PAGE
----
Portugal's new govt sees EU aid as firing up economic growth

By AP News

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LISBON, Portugal (AP) — Members of Portugal’s center-left Socialist Party are set to be sworn into office Wednesday for the party's third straight term in government as the country prepares to start spending some 45 billion euros ($50 billion) in European Union aid to help fire up one of the bloc’s weakest economies.

LISBON, Portugal (AP) — Members of Portugal’s center-left Socialist Party are set to be sworn into office Wednesday for the party's third straight term in government as the country prepares to start spending some 45 billion euros ($50 billion) in European Union aid to help fire up one of the bloc’s weakest economies.

The Socialists captured 120 seats in the 230-seat parliament in a landslide January election, opening a path for far-reaching reforms long postponed by political quarreling. The main opposition center-right Social Democratic Party has 77 seats.

Prime Minister António Costa, the Socialist Party leader who has led the country since 2015, promised an economic recovery after the COVID-19 pandemic but now faces headwinds stemming from Russia’s invasion of Ukraine.

Portugal, a country of around 10.3 million people, has for more than two decades been marked by low growth, low productivity and low salaries.

New challenges include a steep rise in the cost of living, including higher electricity and gas prices for households and businesses, in the wake of Russia’s war in Ukraine.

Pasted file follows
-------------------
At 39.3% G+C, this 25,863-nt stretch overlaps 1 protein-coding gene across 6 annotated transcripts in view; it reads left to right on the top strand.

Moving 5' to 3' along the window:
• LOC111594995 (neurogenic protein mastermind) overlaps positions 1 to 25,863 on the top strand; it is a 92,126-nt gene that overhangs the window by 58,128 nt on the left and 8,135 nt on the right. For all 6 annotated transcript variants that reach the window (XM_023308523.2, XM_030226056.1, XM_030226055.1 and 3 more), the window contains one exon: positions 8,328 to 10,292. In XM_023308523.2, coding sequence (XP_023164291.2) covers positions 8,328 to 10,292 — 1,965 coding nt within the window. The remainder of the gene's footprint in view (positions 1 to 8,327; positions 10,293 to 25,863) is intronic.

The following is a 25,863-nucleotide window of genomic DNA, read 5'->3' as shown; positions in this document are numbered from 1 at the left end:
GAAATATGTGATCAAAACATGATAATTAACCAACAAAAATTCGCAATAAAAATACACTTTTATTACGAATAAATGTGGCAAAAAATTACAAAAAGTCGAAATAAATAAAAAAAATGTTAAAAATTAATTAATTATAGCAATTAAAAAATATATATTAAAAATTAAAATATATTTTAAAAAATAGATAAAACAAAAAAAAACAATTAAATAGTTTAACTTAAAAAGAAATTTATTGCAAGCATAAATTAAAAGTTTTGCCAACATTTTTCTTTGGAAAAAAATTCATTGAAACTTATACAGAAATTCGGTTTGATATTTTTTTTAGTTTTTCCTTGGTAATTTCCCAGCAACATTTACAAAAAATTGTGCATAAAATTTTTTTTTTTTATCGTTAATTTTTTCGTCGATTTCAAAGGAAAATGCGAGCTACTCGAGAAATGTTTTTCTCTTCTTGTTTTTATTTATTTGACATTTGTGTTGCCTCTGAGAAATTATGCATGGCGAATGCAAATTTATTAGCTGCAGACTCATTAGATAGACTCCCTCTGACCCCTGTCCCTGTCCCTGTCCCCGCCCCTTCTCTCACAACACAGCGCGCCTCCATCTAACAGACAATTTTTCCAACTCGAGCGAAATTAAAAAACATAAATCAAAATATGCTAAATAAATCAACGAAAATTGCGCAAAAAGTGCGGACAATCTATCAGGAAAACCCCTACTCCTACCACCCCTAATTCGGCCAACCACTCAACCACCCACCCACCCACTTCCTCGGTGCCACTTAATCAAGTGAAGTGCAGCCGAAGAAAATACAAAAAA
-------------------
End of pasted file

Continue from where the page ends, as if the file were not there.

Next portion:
Consumer confidence posted its second sharpest drop on record in March, the national statistics agency reported Wednesday. It also said that rental prices for accommodation jumped by more than 8% at the end of last year.

Despite the promise of more public spending, the incoming finance minister, Fernando Medina, said that keeping a firm lid on the national debt is a “fundamental priority” for the new government, adding that the country’s international credibility depended on it.

However, due to delays in holding the general election and vote-counting, the new parliament sworn in Tuesday is unlikely to pass the 2022 state budget before the end of June due to bureaucratic procedures.

The EU aid expected in coming years includes 15.3 billion euros ($17 billion) in immediate pandemic-recovery aid and almost 30 billion euros ($33.4 billion) as part of EU subsidies through 2027.

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Author: AP News

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